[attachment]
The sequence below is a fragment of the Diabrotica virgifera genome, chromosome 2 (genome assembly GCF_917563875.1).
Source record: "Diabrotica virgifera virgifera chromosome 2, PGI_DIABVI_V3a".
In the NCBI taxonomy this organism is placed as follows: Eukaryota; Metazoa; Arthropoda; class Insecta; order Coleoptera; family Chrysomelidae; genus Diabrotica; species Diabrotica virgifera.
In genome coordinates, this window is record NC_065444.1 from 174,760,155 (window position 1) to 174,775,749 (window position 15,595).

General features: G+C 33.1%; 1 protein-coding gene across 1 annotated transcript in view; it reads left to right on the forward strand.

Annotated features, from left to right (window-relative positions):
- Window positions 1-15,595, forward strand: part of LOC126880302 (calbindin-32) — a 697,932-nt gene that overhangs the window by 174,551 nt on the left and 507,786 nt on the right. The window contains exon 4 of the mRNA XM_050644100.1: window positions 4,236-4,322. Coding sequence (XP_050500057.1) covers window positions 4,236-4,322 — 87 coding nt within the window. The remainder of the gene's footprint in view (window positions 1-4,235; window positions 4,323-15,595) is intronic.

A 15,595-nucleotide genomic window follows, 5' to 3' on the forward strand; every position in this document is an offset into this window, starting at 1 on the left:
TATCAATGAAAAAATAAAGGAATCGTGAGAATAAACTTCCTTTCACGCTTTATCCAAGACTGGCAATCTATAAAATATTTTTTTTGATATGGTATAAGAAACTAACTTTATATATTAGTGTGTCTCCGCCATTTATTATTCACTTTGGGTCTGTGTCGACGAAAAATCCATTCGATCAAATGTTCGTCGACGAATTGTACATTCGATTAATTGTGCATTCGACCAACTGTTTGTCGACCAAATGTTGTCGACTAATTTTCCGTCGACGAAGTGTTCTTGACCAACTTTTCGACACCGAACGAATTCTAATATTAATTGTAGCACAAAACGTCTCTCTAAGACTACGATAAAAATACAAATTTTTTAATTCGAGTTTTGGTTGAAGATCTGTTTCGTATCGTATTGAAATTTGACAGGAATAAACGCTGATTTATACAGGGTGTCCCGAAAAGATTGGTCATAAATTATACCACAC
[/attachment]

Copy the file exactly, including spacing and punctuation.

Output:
The sequence below is a fragment of the Diabrotica virgifera genome, chromosome 2 (genome assembly GCF_917563875.1).
Source record: "Diabrotica virgifera virgifera chromosome 2, PGI_DIABVI_V3a".
In the NCBI taxonomy this organism is placed as follows: Eukaryota; Metazoa; Arthropoda; class Insecta; order Coleoptera; family Chrysomelidae; genus Diabrotica; species Diabrotica virgifera.
In genome coordinates, this window is record NC_065444.1 from 174,760,155 (window position 1) to 174,775,749 (window position 15,595).

General features: G+C 33.1%; 1 protein-coding gene across 1 annotated transcript in view; it reads left to right on the forward strand.

Annotated features, from left to right (window-relative positions):
- Window positions 1-15,595, forward strand: part of LOC126880302 (calbindin-32) — a 697,932-nt gene that overhangs the window by 174,551 nt on the left and 507,786 nt on the right. The window contains exon 4 of the mRNA XM_050644100.1: window positions 4,236-4,322. Coding sequence (XP_050500057.1) covers window positions 4,236-4,322 — 87 coding nt within the window. The remainder of the gene's footprint in view (window positions 1-4,235; window positions 4,323-15,595) is intronic.

A 15,595-nucleotide genomic window follows, 5' to 3' on the forward strand; every position in this document is an offset into this window, starting at 1 on the left:
TATCAATGAAAAAATAAAGGAATCGTGAGAATAAACTTCCTTTCACGCTTTATCCAAGACTGGCAATCTATAAAATATTTTTTTTGATATGGTATAAGAAACTAACTTTATATATTAGTGTGTCTCCGCCATTTATTATTCACTTTGGGTCTGTGTCGACGAAAAATCCATTCGATCAAATGTTCGTCGACGAATTGTACATTCGATTAATTGTGCATTCGACCAACTGTTTGTCGACCAAATGTTGTCGACTAATTTTCCGTCGACGAAGTGTTCTTGACCAACTTTTCGACACCGAACGAATTCTAATATTAATTGTAGCACAAAACGTCTCTCTAAGACTACGATAAAAATACAAATTTTTTAATTCGAGTTTTGGTTGAAGATCTGTTTCGTATCGTATTGAAATTTGACAGGAATAAACGCTGATTTATACAGGGTGTCCCGAAAAGATTGGTCATAAATTATACCACAC